Dr. Nariai is actively involved in the UCLA Pediatric Epilepsy Surgery Program from both a clinical and research perspective. He has been funded by the American Academy of Neurology, American Epilepsy Society, American Brain Foundation, and Epilepsy Foundation. Though his ongoing work, he is studying EEG (electroencephalogram) biomarker of drug-resistance in epilepsy, and human brain mapping utilizing computer EEG analysis.
Dr. Nariai is an active member of the American Academy of Neurology (AAN) and American Epilepsy Society (AES).
Joyce Matsumoto, MD
Associate Clinical Professor of Pediatrics
Joyce Matsumoto graduated from Pacific Union College in northern California, and received her MD from Loma Linda University School of Medicine, where she also completed her medical internship. She completed her Neurology residency at UCLA, then Epilepsy fellowship at UC San Francisco before returning to UCLA to work in the pediatric neurology division. She is board certified in Neurology and Clinical Neurophysiology by the American Board of Psychiatry and Neurology, and in Epilepsy Monitoring from the American Board of Clinical Neurophysiology. She has an active role with the UCLA Pediatric Epilepsy Program as a clinician and electroencephalographer, and serves as the Medical Director of the UCLA Ketogenic Diet program. Her research interests include continuous EEG monitoring in the critically ill children, and expanding the scope of ketogenic diet therapy to other neurologic and medical conditions.
Rajsekar Rajaraman, MD
Assistant Professor of Pediatrics
A native of New Jersey, Dr. Rajaraman completed his pediatrics residency at the Unterberg Children's Hospital at Monmouth Medical Center in New Jersey. During his pediatric residency, his exposure to seizures and the effects that epilepsy has on the patient and family led to him pursuing a career in pediatric epileptology at UCLA. Currently, his clinical and research interests involve all aspects of infantile spasms, as well as its effects in Tuberous Sclerosis and CDKL5 Deficiency Disorder. Dr. Rajaraman is currently the Director of the UCLA Tuberous Sclerosis Center of Excellence as well as the UCLA CDKL5 Center of Excellence. He has presented research at multiple conferences, including the American Academy of Neurology, Child Neurology Society, and the American Epilepsy Society, receiving achievements including the national 2014 American Epilepsy Society Young Investigator Award. Dr. Rajaraman has multiple publications on infantile spasms and cannabidiol (CBD). He is currently obtaining a Master of Science in Clinical Research (MSCr) at UCLA, supported by the Pediatric Victory Foundation.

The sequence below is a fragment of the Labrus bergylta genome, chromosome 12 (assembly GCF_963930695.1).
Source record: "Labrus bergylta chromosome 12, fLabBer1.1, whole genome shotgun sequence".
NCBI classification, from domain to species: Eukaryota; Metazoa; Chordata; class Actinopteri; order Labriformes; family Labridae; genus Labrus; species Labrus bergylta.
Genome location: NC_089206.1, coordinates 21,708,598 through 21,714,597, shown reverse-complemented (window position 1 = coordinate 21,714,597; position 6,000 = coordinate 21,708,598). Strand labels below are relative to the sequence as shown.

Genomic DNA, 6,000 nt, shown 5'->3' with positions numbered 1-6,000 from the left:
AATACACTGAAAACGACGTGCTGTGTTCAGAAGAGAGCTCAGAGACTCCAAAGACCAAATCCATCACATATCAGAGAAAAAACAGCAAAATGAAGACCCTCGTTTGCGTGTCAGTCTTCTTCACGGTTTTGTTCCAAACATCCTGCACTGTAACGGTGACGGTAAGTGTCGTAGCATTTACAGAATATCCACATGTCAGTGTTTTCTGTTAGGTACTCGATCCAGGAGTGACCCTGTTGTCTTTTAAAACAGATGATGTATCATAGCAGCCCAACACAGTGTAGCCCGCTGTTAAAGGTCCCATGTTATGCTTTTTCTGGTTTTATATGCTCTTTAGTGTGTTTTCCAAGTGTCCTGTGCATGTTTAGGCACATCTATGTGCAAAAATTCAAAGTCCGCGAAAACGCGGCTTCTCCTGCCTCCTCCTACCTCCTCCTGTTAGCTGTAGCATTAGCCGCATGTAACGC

Lekha M. Rao, MD
Assistant Clinical Professor of Pediatrics
Lekha Rao grew up in the Bay Area but left sunny California to study Neuroscience at Johns Hopkins University in Baltimore, Maryland. After graduation, she stayed at Johns Hopkins for a year working in pediatric movement disorder research. She then went on to attend medical school at Drexel University in Philadelphia, finally returning to California for pediatric residency, child neurology, and pediatric epilepsy fellowship at UCLA. Lekha's research interests include neonatal seizures and seizures following hypoxic-ischemic injury. She currently sees patients both in Westwood and Santa Monica and also runs a free neurology clinic monthly at the Venice Family Clinic.
Pantea Sharifi-Hannauer, MD
Pantea Sharifi-Hannauer was a former college student at UCLA and received a degree in Biology. She attended the Finch University of Health Sciences/The Chicago Medical School and also received a Master's degree in Physiology. She then returned to California for her residency training in Pediatrics and Pediatric Neurology at UCLA. During her training, she specialized in seeing and managing patients with autism and neuro-developmental disorders under the mentorship of Sarah Spence, MD, PhD. She was also an active participant in the AGRE (Autism Genetic Resource Exchange) project for several years as she travelled throughout the state visiting and evaluating families with multiple autistic children. She continued her interest in autism and neurodevelopment in private practice while still being an active member of the UCLA faculty. Currently, she heads the Autism Epilepsy Clinic at the UCLA Santa Monica offices. She is also the Medical Director at Pediatric Minds Medical Center/the Early Childhood Treatment Center in Torrance, California. This is a unique program where intensive early intervention services are provided to children ages 2-6 years in a multi-disciplinary setting who have autism and other neuro-developmental disorders. The services provided include speech therapy, behavioral therapies and neuro-psychological testing. She is also involved in multiple research projects about autism including Autism genetics, autism and epilepsy, and autism interventions.